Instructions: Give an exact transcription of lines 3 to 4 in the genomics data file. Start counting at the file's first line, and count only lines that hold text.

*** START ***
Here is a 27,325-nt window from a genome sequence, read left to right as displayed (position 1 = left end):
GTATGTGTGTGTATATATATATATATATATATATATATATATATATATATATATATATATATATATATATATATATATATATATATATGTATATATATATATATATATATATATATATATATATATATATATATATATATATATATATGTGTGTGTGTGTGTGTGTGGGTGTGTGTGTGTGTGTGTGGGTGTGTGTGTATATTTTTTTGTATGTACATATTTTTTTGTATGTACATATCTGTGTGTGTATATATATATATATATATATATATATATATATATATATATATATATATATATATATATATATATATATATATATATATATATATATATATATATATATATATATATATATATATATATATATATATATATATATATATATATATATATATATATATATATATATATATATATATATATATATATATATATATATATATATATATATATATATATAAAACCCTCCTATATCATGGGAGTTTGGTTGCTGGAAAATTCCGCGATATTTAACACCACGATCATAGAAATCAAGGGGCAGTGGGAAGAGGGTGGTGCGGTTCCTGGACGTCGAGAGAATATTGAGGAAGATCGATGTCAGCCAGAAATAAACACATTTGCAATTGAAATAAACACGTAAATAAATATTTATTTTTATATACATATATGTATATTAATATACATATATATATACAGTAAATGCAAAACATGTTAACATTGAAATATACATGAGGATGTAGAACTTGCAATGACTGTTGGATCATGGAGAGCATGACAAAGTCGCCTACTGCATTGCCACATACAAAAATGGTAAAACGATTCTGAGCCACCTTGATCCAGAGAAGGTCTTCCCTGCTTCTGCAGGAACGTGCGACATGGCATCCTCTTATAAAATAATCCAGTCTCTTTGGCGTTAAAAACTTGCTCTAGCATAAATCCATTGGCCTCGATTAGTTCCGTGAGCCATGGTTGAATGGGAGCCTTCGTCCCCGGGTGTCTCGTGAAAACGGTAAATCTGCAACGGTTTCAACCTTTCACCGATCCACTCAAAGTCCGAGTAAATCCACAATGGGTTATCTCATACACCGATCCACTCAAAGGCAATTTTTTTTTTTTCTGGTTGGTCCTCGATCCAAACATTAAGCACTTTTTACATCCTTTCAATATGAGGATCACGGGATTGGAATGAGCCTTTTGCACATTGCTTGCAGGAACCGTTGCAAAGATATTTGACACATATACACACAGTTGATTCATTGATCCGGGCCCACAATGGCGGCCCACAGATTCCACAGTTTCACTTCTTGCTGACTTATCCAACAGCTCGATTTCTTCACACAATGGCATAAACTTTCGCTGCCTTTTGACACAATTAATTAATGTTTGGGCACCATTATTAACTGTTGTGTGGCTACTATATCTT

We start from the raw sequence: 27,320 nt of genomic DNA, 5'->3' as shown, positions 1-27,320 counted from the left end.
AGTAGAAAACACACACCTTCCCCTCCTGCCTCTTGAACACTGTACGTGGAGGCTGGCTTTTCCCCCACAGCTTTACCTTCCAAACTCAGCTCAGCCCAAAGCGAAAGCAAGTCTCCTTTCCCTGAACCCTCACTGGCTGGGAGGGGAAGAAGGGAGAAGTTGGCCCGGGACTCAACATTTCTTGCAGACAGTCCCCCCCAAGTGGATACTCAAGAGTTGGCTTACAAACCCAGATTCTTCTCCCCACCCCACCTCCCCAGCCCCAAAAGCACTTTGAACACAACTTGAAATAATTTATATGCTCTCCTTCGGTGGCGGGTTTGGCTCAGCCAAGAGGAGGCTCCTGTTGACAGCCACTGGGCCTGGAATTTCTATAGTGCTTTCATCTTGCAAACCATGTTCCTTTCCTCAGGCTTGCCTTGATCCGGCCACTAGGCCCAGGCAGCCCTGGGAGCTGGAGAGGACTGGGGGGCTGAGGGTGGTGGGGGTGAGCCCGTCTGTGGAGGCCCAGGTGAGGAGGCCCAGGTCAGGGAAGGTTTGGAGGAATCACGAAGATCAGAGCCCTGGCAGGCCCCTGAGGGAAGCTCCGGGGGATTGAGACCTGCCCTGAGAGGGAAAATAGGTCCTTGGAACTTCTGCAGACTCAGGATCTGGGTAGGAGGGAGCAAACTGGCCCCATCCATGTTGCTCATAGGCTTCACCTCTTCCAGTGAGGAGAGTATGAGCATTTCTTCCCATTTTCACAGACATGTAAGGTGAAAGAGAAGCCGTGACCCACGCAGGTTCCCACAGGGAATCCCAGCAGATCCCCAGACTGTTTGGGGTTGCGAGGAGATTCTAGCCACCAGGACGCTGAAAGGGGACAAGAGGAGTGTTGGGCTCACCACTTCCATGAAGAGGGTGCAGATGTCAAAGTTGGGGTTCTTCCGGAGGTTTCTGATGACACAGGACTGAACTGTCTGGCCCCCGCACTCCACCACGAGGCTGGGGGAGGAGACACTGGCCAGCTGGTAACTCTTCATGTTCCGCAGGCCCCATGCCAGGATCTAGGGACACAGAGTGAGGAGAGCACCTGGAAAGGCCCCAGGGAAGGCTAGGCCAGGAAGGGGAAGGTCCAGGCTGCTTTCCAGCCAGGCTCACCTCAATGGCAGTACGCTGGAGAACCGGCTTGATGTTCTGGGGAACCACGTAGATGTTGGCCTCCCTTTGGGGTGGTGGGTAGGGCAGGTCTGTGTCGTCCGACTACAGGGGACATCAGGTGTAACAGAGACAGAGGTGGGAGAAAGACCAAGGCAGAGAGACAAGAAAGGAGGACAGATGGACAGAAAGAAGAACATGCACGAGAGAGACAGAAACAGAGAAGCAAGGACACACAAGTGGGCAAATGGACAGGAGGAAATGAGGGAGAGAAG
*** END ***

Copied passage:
We start from the raw sequence: 27,320 nt of genomic DNA, 5'->3' as shown, positions 1-27,320 counted from the left end.
AGTAGAAAACACACACCTTCCCCTCCTGCCTCTTGAACACTGTACGTGGAGGCTGGCTTTTCCCCCACAGCTTTACCTTCCAAACTCAGCTCAGCCCAAAGCGAAAGCAAGTCTCCTTTCCCTGAACCCTCACTGGCTGGGAGGGGAAGAAGGGAGAAGTTGGCCCGGGACTCAACATTTCTTGCAGACAGTCCCCCCCAAGTGGATACTCAAGAGTTGGCTTACAAACCCAGATTCTTCTCCCCACCCCACCTCCCCAGCCCCAAAAGCACTTTGAACACAACTTGAAATAATTTATATGCTCTCCTTCGGTGGCGGGTTTGGCTCAGCCAAGAGGAGGCTCCTGTTGACAGCCACTGGGCCTGGAATTTCTATAGTGCTTTCATCTTGCAAACCATGTTCCTTTCCTCAGGCTTGCCTTGATCCGGCCACTAGGCCCAGGCAGCCCTGGGAGCTGGAGAGGACTGGGGGGCTGAGGGTGGTGGGGGTGAGCCCGTCTGTGGAGGCCCAGGTGAGGAGGCCCAGGTCAGGGAAGGTTTGGAGGAATCACGAAGATCAGAGCCCTGGCAGGCCCCTGAGGGAAGCTCCGGGGGATTGAGACCTGCCCTGAGAGGGAAAATAGGTCCTTGGAACTTCTGCAGACTCAGGATCTGGGTAGGAGGGAGCAAACTGGCCCCATCCATGTTGCTCATAGGCTTCACCTCTTCCAGTGAGGAGAGTATGAGCATTTCTTCCCATTTTCACAGACATGTAAGGTGAAAGAGAAGCCGTGACCCACGCAGGTTCCCACAGGGAATCCCAGCAGATCCCCAGACTGTTTGGGGTTGCGAGGAGATTCTAGCCACCAGGACGCTGAAAGGGGACAAGAGGAGTGTTGGGCTCACCACTTCCATGAAGAGGGTGCAGATGTCAAAGTTGGGGTTCTTCCGGAGGTTTCTGATGACACAGGACTGAACTGTCTGGCCCCCGCACTCCACCACGAGGCTGGGGGAGGAGACACTGGCCAGCTGGTAACTCTTCATGTTCCGCAGGCCCCATGCCAGGATCTAGGGACACAGAGTGAGGAGAGCACCTGGAAAGGCCCCAGGGAAGGCTAGGCCAGGAAGGGGAAGGTCCAGGCTGCTTTCCAGCCAGGCTCACCTCAATGGCAGTACGCTGGAGAACCGGCTTGATGTTCTGGGGAACCACGTAGATGTTGGCCTCCCTTTGGGGTGGTGGGTAGGGCAGGTCTGTGTCGTCCGACTACAGGGGACATCAGGTGTAACAGAGACAGAGGTGGGAGAAAGACCAAGGCAGAGAGACAAGAAAGGAGGACAGATGGACAGAAAGAAGAACATGCACGAGAGAGACAGAAACAGAGAAGCAAGGACACACAAGTGGGCAAATGGACAGGAGGAAATGAGGGAGAGAAG